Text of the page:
I won't be able to feed my Limited pistol with full-capacity mags unless I had them before the ban went into effect.

I won't be able to procure STANDARD-capacity mags for my defense guns which were designed to hold more than 15 rounds.

It means my state government would rather only see criminals and cops armed with "what's in regular use" while I'm left restricted to what they feel is acceptable" for the protection of myself, my family, and my friends - and I would putting training up against any active patrol cop.

Now, as long as you own it as of the effective date of the law, you're good. And... That now means every gun owner in Colorado affected by this law is going to start stockpiling and hoarding little boxes with springs in them, adding to the demand and extending the shortage worse than before.

Expect a flood of people slamming all major retailers of magazines for "pre-Colorado-ban" - making an already out of control supply crisis even worse. I'm trying to pick up a couple more STI mags right now, very specialized items, and it's proving to be difficult, if not impossible.

It means an instant black market is going to pop up overnight for unmarked magazines which would be impossible to discern we're owned before or after implementation of the law.

Magazines wear out over long periods of time or with frequent use over a period of time. They're meant to be cared for and occasionally replaced.

Our opposition knows all this and knows that they are incrementally breaking us. Mark my words... this law is just the "lube."

"Maintain continuous possession" means you will never send a mag with a blown seam or out-of-spec feed lips for repair. It means you will never loan a mag to a friend at the range or at a match.

If you want to keep range or competition mags in spec, you're going to learn to tune then as maintain them yourself. And... When they're literally "priceless," you'd better learn quick.

All you have to do is look at the Internet Gun Universe to know that a major Colorado employer is about to pull the majority of their manufacturing business away from Colorado, potentially stripping a reported $80M from state tax revenue and axing up to 150 Colorado jobs because of this law. Why? because they make 20 and 30-round standard-capacity magazines. The Legislature forgot about Magpul. Way to go, assholes...

And, when all this is said and done, will one life be saved because the state just summarily and arbitrarily outlawed millions of legally-owned magazines? No.

Criminals don't give a single squidgy crap about whether or not the 17-round standard-capacity magazine in their Glocks are banned or not.

In fact, when lawful, legal gun owners like you and me are forced to face that criminal down, we now know we're going to be under-gunned when we do so.

And that is precisely what they want.

- Posted using BlogPress from my iPhone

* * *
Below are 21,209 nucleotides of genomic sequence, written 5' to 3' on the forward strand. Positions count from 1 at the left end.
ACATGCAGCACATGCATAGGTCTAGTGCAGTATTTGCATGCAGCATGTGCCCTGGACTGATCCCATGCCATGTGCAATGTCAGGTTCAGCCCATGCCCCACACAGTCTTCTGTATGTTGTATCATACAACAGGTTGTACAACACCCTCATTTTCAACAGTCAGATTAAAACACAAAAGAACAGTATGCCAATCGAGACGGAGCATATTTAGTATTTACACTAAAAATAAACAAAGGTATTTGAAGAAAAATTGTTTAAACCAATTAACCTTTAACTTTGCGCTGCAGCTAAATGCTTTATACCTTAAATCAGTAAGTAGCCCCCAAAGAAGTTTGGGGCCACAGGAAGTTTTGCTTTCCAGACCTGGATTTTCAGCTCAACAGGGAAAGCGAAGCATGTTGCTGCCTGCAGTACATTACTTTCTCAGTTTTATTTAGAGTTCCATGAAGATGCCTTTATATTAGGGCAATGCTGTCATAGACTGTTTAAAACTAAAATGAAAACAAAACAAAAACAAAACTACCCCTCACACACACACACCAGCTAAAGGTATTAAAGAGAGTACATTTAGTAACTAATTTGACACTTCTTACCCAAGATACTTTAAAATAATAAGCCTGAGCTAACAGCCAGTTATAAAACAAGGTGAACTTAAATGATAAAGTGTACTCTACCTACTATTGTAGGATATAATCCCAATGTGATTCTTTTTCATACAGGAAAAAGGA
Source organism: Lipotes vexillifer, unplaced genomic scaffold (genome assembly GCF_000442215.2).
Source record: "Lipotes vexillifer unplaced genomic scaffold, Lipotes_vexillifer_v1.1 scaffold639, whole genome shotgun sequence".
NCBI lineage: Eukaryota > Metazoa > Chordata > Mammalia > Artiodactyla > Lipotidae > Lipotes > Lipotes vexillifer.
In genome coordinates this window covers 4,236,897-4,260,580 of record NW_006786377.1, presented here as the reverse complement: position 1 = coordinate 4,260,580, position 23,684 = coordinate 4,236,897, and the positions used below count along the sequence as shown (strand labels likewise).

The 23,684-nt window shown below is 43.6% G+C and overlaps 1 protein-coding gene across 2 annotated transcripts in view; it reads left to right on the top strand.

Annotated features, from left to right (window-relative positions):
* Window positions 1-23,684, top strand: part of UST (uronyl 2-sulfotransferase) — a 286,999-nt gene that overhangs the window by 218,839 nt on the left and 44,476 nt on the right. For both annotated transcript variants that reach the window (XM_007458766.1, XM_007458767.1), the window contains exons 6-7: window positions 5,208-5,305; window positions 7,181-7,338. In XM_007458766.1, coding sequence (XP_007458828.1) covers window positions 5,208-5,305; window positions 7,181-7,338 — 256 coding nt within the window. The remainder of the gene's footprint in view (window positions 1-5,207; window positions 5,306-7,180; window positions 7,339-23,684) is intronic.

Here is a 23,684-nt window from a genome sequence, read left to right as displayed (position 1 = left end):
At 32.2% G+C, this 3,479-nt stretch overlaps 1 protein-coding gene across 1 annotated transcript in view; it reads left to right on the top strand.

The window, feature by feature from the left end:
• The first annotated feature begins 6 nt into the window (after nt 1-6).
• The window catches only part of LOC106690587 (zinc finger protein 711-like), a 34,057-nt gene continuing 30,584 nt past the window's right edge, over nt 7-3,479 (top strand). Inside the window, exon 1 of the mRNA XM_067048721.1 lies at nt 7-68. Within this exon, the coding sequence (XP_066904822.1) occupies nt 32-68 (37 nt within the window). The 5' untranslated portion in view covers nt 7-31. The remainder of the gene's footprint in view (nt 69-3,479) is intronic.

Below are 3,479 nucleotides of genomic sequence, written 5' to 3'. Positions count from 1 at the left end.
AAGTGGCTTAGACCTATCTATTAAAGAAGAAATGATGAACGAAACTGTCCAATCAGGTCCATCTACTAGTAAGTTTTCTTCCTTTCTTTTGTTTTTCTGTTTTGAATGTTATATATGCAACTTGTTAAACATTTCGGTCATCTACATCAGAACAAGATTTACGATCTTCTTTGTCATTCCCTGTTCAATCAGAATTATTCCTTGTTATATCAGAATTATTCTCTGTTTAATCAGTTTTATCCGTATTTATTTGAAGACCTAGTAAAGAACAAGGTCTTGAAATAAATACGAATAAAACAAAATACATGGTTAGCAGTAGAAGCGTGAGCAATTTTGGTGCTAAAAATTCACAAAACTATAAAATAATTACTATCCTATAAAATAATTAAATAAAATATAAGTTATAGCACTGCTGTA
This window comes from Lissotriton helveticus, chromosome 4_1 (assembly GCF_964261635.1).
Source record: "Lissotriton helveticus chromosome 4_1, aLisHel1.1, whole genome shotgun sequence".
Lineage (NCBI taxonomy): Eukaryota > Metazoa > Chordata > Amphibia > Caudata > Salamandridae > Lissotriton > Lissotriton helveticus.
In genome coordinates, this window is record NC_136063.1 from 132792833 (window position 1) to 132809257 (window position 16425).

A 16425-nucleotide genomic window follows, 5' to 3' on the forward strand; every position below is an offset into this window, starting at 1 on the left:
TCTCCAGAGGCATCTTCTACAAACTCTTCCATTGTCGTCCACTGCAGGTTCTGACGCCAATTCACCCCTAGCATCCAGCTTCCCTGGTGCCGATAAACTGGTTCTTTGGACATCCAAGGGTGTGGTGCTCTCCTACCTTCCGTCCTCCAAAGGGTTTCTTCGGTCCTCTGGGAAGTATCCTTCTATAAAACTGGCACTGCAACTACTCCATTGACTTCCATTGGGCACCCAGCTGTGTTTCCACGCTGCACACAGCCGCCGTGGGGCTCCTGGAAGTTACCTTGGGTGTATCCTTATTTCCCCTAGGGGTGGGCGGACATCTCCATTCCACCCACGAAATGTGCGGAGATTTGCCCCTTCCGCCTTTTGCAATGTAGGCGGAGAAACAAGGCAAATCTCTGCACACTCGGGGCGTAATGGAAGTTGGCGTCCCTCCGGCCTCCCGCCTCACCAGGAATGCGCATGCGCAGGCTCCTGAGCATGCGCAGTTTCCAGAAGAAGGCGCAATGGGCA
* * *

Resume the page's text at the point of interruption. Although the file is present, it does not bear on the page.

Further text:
After-Match Report - Limited Division Rocks

After my 4th or 5th match as a new shooter in Limited, this transition to new equipment is pretty dang cool and I'm starting to get the hang of it!

Despite it being the middle of February, the weather yesterday was just about perfect - 50-60 degrees, just enough clouds to keep the glare down, and no wind (a miracle at that range).

Likewise, the shooting went reasonably well. As an as-yet unclassified shooter in Limited (I'm close to making B in Production) I was able to eke out two 2nd place stage finishes which helped offset two bad stages and secure 4th overall out of 13 Limited shooters yesterday.

I definitely learned a few things yesterday, both about my gear and about myself as a shooter.

The equipment should be a straightforward fix - I effectively need my STI fitted a little better to my hands and I need to find the best mag release for me. It's reliable, for the most part, and extremely accurate when I do my job.

As for my mind... that's gonna take a bit more work. I can break it down into two categories - (1) learning how to quickly tea a stage and develop a plan and (2) being able to recover when I fail to execute my plan or run into an equipment issue.

I was reading recently on another gun blogger's site that there is a unique value in adding competition to training for defensive handgun shooting. I don't always agree with this writer but, in this case, he was spot-on.

The combination of safe stress (nobody's shooting back), planning, problem-solving, and the ability to improvise when things go all pear-shaped can only help, and never hurt, the avid shooter or someone who carries for personal protection.

I was trained to keep thinking, keep working, and keep fighting, even if you run into a problem. In a USPSA match, freezing when you have even a minor problem will destroy your overall score. Freezing in a gunfight, well... that could have MUCH more severe consequences.